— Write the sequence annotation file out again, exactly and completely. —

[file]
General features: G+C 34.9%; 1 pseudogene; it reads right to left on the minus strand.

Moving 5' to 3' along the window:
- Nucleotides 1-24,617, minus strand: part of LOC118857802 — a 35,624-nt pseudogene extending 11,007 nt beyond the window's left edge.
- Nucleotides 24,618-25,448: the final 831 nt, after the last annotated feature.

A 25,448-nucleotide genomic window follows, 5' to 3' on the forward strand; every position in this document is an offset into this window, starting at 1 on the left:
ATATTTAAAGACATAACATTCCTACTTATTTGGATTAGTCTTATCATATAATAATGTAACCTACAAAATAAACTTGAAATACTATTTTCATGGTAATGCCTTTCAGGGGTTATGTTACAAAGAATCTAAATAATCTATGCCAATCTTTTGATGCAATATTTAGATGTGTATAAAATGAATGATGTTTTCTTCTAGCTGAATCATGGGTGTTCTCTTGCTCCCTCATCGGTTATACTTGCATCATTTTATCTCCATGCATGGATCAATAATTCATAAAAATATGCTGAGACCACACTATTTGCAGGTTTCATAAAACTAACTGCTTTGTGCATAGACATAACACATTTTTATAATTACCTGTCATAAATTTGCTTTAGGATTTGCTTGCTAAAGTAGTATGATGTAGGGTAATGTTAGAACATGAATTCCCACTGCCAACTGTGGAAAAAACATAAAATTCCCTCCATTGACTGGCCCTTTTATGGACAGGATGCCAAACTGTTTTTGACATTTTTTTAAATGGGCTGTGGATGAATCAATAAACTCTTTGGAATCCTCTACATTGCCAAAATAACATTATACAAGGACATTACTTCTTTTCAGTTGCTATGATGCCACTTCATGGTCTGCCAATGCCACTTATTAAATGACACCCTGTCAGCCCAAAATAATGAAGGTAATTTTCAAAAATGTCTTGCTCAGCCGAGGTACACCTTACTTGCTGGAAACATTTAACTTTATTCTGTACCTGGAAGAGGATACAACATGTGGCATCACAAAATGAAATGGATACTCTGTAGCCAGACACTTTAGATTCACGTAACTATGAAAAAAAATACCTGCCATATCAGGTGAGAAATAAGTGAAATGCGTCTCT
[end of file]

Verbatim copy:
General features: G+C 34.9%; 1 pseudogene; it reads right to left on the minus strand.

Moving 5' to 3' along the window:
- Nucleotides 1-24,617, minus strand: part of LOC118857802 — a 35,624-nt pseudogene extending 11,007 nt beyond the window's left edge.
- Nucleotides 24,618-25,448: the final 831 nt, after the last annotated feature.

A 25,448-nucleotide genomic window follows, 5' to 3' on the forward strand; every position in this document is an offset into this window, starting at 1 on the left:
ATATTTAAAGACATAACATTCCTACTTATTTGGATTAGTCTTATCATATAATAATGTAACCTACAAAATAAACTTGAAATACTATTTTCATGGTAATGCCTTTCAGGGGTTATGTTACAAAGAATCTAAATAATCTATGCCAATCTTTTGATGCAATATTTAGATGTGTATAAAATGAATGATGTTTTCTTCTAGCTGAATCATGGGTGTTCTCTTGCTCCCTCATCGGTTATACTTGCATCATTTTATCTCCATGCATGGATCAATAATTCATAAAAATATGCTGAGACCACACTATTTGCAGGTTTCATAAAACTAACTGCTTTGTGCATAGACATAACACATTTTTATAATTACCTGTCATAAATTTGCTTTAGGATTTGCTTGCTAAAGTAGTATGATGTAGGGTAATGTTAGAACATGAATTCCCACTGCCAACTGTGGAAAAAACATAAAATTCCCTCCATTGACTGGCCCTTTTATGGACAGGATGCCAAACTGTTTTTGACATTTTTTTAAATGGGCTGTGGATGAATCAATAAACTCTTTGGAATCCTCTACATTGCCAAAATAACATTATACAAGGACATTACTTCTTTTCAGTTGCTATGATGCCACTTCATGGTCTGCCAATGCCACTTATTAAATGACACCCTGTCAGCCCAAAATAATGAAGGTAATTTTCAAAAATGTCTTGCTCAGCCGAGGTACACCTTACTTGCTGGAAACATTTAACTTTATTCTGTACCTGGAAGAGGATACAACATGTGGCATCACAAAATGAAATGGATACTCTGTAGCCAGACACTTTAGATTCACGTAACTATGAAAAAAAATACCTGCCATATCAGGTGAGAAATAAGTGAAATGCGTCTCT